In between these scenes there’s also time for the characters to wax philosophical about the origins of life on Venus and Earth – maybe we’re all descended from Martians – and the importance of the mission to the people back home in the Soviet Union (there’s even a short sequence where Masha envisions a parade with appropriately cheering masses in attendance). These interludes add a layer of intellectual gravitas to what is essentially an adventure, and is matched by the serious, intense nature of the cast and their performances. Yemelyanov looks like he’s lost the ability to smile, while Zhzhyonov’s eagerness to land on Venus makes him appear reckless. As the sole female on the mission, Ignatova looks concerned, worried and fearful throughout, and Teykh goes the opposite way ands affects a disinterested, unemotional stance that befits his reserved character.

The special effects employed range from the casually simple, such as the space suits, to the impressively clever, such as the hover car (which really looks like it’s floating a good foot off the ground). The locations, though feeling restricted, are used to very good effect, and there’s an otherworldly feel to them that adds a level of eeriness to proceedings. Klushantsev orchestrates the various alien encounters without overdoing it in terms of increasing the pace or making it look as if the cosmonauts are in any real danger, but their encounters are effective enough and shot with a good deal of style (if a little restrained at the same time). While some of the creatures remind the viewer of the budgetary constraints, again there’s a quaintness to it all that makes up for any shortcomings.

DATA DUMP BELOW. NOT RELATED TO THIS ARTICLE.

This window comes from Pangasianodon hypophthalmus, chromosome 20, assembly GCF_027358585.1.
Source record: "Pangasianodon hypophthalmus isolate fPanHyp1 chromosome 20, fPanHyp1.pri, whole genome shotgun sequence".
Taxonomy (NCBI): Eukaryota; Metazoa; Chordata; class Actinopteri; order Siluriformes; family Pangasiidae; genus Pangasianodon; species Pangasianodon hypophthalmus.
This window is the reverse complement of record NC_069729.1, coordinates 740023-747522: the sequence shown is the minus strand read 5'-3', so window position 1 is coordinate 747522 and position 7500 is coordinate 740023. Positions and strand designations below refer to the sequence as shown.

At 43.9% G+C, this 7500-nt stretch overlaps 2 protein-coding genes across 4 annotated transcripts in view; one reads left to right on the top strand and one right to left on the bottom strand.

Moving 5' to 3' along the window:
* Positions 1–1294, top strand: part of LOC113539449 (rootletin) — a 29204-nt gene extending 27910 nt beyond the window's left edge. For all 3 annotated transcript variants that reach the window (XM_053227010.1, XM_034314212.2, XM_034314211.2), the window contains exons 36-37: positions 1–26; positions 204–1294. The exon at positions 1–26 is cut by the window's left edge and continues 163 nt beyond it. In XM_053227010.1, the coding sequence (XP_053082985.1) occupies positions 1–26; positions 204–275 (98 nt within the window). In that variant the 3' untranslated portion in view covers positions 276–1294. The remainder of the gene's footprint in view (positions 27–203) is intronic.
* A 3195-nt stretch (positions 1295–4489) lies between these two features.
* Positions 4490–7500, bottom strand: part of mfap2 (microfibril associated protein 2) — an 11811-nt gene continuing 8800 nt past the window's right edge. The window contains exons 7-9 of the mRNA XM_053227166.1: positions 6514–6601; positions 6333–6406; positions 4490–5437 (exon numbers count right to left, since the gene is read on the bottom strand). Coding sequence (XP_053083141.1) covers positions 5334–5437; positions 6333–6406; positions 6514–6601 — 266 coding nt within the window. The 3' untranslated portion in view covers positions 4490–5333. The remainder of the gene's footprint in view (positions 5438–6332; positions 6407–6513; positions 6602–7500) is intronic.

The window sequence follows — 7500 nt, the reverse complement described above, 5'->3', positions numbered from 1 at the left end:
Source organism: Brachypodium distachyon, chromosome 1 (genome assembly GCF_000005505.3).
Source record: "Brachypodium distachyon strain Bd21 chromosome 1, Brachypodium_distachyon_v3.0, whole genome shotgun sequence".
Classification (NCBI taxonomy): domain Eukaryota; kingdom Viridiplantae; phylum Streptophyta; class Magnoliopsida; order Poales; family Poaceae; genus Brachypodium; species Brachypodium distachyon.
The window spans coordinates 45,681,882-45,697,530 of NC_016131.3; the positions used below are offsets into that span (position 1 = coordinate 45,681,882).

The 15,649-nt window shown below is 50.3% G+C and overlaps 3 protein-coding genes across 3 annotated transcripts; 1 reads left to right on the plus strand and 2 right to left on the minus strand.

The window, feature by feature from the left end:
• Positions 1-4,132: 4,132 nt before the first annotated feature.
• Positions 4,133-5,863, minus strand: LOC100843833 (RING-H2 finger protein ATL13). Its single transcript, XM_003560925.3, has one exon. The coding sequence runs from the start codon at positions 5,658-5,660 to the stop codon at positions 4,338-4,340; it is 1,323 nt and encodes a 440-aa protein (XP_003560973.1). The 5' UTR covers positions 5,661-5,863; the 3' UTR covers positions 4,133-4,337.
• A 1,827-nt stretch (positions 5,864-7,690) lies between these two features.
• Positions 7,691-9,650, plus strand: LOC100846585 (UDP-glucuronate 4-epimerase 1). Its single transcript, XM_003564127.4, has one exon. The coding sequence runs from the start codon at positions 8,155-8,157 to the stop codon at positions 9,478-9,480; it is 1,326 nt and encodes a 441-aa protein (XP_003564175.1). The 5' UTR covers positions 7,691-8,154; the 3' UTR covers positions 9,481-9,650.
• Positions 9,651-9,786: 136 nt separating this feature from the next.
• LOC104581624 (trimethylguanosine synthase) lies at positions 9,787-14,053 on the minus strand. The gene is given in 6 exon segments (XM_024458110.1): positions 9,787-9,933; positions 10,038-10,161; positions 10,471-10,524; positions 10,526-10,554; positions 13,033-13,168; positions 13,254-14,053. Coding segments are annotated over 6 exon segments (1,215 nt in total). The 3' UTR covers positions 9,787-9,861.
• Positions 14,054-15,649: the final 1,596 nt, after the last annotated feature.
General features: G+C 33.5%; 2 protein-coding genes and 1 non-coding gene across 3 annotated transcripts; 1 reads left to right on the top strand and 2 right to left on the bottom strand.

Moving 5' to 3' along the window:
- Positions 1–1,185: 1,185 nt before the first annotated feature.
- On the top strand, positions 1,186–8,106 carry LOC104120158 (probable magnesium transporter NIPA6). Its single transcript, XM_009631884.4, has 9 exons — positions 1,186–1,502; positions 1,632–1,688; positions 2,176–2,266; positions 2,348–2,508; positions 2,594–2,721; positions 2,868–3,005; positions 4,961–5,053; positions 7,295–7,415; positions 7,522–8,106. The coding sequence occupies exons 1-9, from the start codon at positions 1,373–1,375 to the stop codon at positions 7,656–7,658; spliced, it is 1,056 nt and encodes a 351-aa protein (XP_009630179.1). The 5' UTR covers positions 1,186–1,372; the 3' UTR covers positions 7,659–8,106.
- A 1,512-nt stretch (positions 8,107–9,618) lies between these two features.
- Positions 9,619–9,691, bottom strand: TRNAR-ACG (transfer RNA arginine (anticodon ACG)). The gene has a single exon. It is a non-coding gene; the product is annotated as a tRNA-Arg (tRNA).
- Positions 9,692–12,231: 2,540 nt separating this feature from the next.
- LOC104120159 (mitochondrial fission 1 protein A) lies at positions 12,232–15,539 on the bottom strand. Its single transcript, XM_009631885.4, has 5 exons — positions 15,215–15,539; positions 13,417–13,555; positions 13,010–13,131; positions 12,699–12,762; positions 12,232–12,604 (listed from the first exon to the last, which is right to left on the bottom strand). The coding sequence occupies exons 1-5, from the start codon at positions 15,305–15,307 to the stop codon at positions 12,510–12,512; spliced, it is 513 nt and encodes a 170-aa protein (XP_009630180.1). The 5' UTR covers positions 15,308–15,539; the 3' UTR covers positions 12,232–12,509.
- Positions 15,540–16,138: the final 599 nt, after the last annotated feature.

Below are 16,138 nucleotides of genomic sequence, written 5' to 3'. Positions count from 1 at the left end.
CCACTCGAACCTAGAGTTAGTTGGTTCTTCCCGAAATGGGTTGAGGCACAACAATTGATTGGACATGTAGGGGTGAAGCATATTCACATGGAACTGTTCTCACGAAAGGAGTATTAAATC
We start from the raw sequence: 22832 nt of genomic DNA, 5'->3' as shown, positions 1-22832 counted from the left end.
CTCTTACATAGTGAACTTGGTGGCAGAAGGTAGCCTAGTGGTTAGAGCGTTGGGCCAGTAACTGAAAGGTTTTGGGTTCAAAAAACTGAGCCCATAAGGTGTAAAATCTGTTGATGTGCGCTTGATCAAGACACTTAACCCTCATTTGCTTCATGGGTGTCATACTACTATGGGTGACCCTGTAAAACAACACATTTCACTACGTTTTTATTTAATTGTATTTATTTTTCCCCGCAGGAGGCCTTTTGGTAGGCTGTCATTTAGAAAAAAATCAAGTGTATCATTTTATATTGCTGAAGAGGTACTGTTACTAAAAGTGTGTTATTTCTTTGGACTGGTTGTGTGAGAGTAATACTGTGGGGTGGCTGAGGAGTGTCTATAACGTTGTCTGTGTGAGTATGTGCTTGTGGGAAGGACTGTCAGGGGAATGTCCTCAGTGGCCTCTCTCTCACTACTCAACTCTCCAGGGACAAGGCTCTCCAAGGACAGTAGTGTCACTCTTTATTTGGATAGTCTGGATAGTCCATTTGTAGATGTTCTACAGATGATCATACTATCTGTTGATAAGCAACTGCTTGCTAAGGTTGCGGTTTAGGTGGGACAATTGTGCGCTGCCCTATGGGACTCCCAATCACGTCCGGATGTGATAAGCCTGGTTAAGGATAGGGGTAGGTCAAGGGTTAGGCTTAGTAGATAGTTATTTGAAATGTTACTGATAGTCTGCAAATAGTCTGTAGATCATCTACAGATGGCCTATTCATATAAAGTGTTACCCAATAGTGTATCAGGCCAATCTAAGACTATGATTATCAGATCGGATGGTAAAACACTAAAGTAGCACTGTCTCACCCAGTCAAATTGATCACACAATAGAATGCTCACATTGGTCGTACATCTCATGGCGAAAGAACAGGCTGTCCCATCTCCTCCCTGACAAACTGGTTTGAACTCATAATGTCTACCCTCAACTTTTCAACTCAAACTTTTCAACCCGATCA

Concluding with a couple of revolutionary sounding songs extolling the virtues of both Earth and Venus, the movie has a satisfactory ending that hints at a possible sequel (but which sadly never happened). What did sadly happen is that American International Pictures got hold of the movie and re-edited it twice to make two vastly inferior “new” versions: Voyage to the Prehistoric Planet (1965), with Basil Rathbone added to the mix, and Voyage to the Planet of Prehistoric Women (1968), directed by Peter Bogdanovich and with Mamie Van Doren added instead. Neither movie has much to recommend it, and should be avoided at all costs.

Rating: 7/10 – a little clunky in places, but thankfully free of too much ideology or Soviet propaganda, Planeta bur is a serious sci-fi movie that has much to say about the idea of space exploration; entertaining throughout, and as an entry movie into the career of the under-appreciated Klushantsev, definitely a good place to start.

Trailer: Sadly, there doesn’t seem to be a trailer for Planeta bur available.

Advertisements